Six of the best Game Boy Advance games we’d love to see on Nintendo Switch Online

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With the introduction of Game Boy and Game Boy Advance games to the Nintendo Switch Online lineup, a lot of folks have been discovering some classic handheld games for the first time. But while there’s already a strong selection of titles for both platforms so far, there’s always the potential for more.

Having already talked about six of the best Game Boy games we’d love to see on Nintendo Switch Online, it’s time to turn our attention to its younger brother and consider what Game Boy Advance games we’d love to see get another chance. And yes, we know some of these will never, ever happen, but it’s nice to dream sometimes, no?

Shining Soul

Shining Soul II for Game Boy Advance

Nintendo already seem to have a cosy relationship with Sega, as evidenced by the presence of the Mega Drive collection on Switch Online, so it’d be nice to see some of Sega’s releases for the GBA show up. The Shining Soul games are two excellent, highly replayable action RPGs with absolutely gorgeous presentation and satisfying gameplay.

These games could also be a great showcase of the ability to play online with the Nintendo Switch Online app. Previous rereleases of these games on the Virtual Console storefront have omitted the ability to play multiplayer, so it’d be great to be able to finally enjoy these games with friends — perhaps for the first time, in the case of those of us who never knew anyone else with a GBA in the local area!

Game & Watch Gallery Advance

Game & Watch Gallery Advance for Game Boy Advance

We’ve already got the excellent Game & Watch Gallery 3 on the Game Boy app, so it’d be great to see a complete collection eventually, including the Game Boy Advance take on the series. The system’s wider screen allows for a more accurate recreation of those Game & Watch devices that had a larger display area, and the Game Boy Advance’s increased capabilities over the Game Boy Colour allow the “Modern” takes on the games to feature even more charming presentation.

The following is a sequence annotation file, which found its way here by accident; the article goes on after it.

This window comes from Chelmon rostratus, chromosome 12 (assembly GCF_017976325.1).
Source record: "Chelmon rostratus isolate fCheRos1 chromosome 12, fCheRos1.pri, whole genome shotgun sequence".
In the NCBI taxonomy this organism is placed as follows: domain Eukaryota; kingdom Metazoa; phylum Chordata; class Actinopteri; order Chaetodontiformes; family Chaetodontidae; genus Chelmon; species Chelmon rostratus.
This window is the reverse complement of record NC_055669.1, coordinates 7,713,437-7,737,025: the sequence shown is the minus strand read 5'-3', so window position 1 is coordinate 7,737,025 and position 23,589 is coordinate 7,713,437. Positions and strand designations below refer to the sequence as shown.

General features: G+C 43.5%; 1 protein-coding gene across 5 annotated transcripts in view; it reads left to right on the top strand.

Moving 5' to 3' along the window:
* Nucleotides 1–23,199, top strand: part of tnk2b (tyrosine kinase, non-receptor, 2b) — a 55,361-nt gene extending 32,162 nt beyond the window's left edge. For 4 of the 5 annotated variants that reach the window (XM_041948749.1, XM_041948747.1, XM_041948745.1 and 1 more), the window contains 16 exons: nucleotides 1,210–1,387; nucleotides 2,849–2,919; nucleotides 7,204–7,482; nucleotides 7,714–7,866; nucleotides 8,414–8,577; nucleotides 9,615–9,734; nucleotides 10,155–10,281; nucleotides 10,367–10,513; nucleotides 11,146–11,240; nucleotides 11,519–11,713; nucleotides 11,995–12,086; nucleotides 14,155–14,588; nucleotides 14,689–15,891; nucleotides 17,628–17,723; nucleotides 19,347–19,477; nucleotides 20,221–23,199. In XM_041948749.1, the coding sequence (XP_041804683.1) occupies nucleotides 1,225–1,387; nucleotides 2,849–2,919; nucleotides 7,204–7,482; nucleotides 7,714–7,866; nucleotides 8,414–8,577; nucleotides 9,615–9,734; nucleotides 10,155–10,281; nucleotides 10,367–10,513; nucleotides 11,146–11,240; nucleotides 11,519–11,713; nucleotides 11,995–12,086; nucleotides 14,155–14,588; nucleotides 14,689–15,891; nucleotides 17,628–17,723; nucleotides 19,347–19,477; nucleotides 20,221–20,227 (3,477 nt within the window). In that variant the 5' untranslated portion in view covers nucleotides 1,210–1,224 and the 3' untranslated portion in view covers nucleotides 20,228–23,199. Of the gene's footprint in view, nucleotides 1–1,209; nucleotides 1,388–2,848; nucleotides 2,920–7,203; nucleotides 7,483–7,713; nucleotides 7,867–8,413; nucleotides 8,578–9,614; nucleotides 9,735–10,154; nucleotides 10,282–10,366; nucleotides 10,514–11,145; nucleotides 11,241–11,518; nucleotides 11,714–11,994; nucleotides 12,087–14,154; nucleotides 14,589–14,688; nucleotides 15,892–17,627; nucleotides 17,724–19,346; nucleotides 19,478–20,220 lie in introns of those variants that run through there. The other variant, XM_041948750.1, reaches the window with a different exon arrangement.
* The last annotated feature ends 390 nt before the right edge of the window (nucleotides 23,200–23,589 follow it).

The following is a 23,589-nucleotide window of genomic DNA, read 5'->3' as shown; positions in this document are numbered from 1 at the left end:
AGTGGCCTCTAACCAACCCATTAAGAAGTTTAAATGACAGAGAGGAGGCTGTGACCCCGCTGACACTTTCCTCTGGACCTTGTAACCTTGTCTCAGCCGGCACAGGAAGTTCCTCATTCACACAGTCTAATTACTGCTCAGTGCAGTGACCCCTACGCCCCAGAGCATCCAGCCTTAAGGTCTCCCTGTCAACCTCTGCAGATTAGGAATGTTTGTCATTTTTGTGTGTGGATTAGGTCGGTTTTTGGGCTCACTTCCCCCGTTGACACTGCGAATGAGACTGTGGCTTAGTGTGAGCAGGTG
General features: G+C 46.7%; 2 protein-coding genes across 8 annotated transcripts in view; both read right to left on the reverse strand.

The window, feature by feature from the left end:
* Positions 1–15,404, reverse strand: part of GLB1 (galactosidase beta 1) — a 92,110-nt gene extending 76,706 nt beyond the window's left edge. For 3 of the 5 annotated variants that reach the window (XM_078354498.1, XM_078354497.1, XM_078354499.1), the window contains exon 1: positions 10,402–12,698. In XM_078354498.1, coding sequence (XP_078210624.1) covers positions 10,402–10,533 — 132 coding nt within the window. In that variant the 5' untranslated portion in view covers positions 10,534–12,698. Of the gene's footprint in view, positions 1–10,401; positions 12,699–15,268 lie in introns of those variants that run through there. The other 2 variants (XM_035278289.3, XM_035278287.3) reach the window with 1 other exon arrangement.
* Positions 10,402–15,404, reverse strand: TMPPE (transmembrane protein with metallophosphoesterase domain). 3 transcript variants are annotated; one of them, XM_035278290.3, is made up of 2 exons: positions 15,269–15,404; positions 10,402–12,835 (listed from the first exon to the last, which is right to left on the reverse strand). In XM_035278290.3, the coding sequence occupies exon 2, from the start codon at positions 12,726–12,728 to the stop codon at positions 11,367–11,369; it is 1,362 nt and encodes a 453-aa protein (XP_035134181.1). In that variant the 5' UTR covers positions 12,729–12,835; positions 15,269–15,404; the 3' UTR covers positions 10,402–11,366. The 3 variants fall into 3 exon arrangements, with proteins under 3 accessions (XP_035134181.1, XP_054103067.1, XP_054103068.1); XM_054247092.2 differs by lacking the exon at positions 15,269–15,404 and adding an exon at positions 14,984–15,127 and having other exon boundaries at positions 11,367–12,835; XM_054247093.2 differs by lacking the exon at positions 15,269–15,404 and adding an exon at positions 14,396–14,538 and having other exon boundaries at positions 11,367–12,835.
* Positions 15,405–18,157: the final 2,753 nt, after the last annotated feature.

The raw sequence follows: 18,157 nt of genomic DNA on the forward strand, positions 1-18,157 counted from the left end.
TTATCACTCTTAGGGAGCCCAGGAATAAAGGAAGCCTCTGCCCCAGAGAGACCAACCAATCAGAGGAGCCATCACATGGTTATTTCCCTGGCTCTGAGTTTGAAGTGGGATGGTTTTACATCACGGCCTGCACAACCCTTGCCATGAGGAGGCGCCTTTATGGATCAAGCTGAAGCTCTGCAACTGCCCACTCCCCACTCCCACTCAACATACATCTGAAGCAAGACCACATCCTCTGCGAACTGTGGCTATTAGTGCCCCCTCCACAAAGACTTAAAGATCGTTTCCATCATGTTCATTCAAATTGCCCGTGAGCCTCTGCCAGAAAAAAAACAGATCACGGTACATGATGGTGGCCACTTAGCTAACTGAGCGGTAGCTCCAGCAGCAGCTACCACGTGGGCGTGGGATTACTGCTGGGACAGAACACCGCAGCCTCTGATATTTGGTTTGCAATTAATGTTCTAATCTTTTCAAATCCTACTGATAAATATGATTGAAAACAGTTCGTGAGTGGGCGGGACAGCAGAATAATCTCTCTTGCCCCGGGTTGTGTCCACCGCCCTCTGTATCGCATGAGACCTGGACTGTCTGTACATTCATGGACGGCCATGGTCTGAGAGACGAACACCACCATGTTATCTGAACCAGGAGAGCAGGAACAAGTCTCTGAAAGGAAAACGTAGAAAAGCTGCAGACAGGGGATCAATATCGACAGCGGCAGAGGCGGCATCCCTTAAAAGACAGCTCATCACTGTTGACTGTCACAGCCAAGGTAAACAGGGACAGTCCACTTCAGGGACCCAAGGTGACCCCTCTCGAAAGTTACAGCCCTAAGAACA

This version of Game & Watch Gallery features one of the biggest lineups of games in the series, too, featuring 11 titles with both Modern and Classic modes available to play, plus an additional 9 that only play in Classic mode.

Final Fantasy

Final Fantasy Dawn of Souls for Game Boy Advance

This will almost certainly never happen due to the impending release of the Final Fantasy Pixel Remasters on Nintendo Switch, but it’d be great to see the Game Boy Advance versions of the Final Fantasy games show up on the service — specifically Final Fantasy I & II: Dawn of Souls, Final Fantasy IV Advance, Final Fantasy V Advance and Final Fantasy VI Advance.

For the unfamiliar, these Game Boy Advance versions of these classic games are enhanced ports rather than simple emulation, and they all incorporate additional game content over their original 8- and 16-bit incarnations. This is probably most significant in Final Fantasy I & II, which feature a host of challenging optional endgame dungeons and boss fights that extend both games’ playtime considerably. And, notably, the Pixel Remasters of Final Fantasy I-VI don’t include these bonus dungeons, instead opting to remake the games in their original form.

Final Fantasy Tactics Advance

Final Fantasy Tactics Advance for Game Boy Advance

Now here’s one worth considering separately, because it was unique to the Game Boy Advance. Like its illustrious PS1 predecessor, Final Fantasy Tactics Advance is an isometric-perspective strategy RPG with a frightening amount of depth and a truly epic quest to involve yourself with.

For longstanding Final Fantasy fans, particularly those who enjoy the Ivalice subseries, Final Fantasy Tactics Advance marks the first appearance of the Bangaa and Nu Mou, as well as the Judges who formed the basis of Final Fantasy XII’s main lineup of villains. The latter were a controversial inclusion, as they enforced specific “laws” on battlefields, making for an additional layer of challenge that not everyone appreciated!


Secret Agent Barbie: Royal Jewels Mission for Game Boy Advance

No, no, hear me out: I know Barbie games in general are treated as a bit of a joke by a lot of the gaming community, often regarded as some of the worst ever examples of “Games for Girls” as determined by white men in suits. But there’s actually some really solid Barbie games on the Game Boy Advance, developed by some veteran teams who have worked on some fantastic games over the years.

Of particular note are Barbie and the Magic of Pegasus, Barbie as the Princess and the Pauper, and Barbie in the 12 Dancing Princesses, which are all developed by Shantae creators WayForward; and Secret Agent Barbie: Royal Jewels Mission, developed by DICE. These games are all a lot better than you would ever expect a Barbie game to be!

bit Generations

bit Generations: Dotstream for Game Boy Advance

This series of games from Skip Ltd. and Q-Games deserve another chance, particularly as they remained Japan-exclusive in the GBA era and only saw a western release through the now-defunct WiiWare and DSiWare digital storefronts.

The bit Generations series are deliberately simple, abstract games with easy to understand controls but challenging gameplay, with each individual game having a distinct theme. Coloris, for example, is a puzzle about shifting and matching colours, while Soundvoyager is a game intended to be playable by blind people thanks to its heavy use of stereo sound cues. They were great handheld games back in the day thanks to their straightforward but highly compelling nature; the very essence of “just one more go” challenge.

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Pete Davison
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